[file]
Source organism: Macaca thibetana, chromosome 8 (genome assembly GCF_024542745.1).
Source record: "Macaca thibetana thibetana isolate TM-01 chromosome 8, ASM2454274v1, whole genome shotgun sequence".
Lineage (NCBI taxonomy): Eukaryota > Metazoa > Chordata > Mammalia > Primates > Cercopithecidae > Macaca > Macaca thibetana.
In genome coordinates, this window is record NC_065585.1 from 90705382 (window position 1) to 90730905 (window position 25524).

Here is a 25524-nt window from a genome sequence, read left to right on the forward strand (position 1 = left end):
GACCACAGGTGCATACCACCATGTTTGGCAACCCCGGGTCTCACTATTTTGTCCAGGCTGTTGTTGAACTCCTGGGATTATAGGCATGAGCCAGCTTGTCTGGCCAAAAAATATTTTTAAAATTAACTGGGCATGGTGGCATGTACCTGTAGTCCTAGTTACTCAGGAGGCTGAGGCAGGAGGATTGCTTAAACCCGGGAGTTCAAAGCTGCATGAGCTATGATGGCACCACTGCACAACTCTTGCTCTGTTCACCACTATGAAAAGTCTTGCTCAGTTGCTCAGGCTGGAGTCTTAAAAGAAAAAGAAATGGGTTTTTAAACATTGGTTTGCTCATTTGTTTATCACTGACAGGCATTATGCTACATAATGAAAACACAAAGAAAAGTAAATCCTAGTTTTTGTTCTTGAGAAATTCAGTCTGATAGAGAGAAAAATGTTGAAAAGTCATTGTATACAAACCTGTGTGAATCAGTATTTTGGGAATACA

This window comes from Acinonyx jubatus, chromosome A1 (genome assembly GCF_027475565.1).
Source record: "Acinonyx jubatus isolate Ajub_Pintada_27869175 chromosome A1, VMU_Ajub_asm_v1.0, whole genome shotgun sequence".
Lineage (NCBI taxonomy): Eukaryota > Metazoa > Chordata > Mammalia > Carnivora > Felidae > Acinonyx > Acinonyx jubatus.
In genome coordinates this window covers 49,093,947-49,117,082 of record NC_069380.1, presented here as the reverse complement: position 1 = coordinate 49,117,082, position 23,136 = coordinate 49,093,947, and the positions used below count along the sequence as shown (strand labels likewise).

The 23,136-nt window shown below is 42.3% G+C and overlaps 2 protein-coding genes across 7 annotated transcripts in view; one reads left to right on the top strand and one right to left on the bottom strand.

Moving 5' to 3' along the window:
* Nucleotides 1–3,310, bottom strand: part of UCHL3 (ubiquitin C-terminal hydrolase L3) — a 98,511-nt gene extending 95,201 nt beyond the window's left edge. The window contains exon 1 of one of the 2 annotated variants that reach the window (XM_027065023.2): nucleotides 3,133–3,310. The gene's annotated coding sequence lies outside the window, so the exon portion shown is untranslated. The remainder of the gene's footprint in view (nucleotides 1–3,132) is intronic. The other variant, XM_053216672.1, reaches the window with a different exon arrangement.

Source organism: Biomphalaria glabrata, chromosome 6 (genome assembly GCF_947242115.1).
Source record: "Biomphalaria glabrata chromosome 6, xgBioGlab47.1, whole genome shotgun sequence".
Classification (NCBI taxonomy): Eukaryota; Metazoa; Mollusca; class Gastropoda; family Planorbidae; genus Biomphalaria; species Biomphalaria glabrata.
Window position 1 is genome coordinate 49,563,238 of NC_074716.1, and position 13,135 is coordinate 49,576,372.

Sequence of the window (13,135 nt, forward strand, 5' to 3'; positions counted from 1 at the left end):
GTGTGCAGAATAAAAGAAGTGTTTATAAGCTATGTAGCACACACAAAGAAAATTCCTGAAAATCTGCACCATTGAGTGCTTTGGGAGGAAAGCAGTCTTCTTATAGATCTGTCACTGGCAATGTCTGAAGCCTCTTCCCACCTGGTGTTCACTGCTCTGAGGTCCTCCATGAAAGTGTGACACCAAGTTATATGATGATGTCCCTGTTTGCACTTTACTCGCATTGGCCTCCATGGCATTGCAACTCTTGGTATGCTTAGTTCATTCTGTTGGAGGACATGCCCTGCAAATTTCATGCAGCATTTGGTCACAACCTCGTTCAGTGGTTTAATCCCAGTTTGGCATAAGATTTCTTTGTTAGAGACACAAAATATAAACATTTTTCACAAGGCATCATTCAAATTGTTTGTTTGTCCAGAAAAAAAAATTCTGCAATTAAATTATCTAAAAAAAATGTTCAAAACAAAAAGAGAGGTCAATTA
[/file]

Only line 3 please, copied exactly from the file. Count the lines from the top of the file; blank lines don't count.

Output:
Lineage (NCBI taxonomy): Eukaryota > Metazoa > Chordata > Mammalia > Primates > Cercopithecidae > Macaca > Macaca thibetana.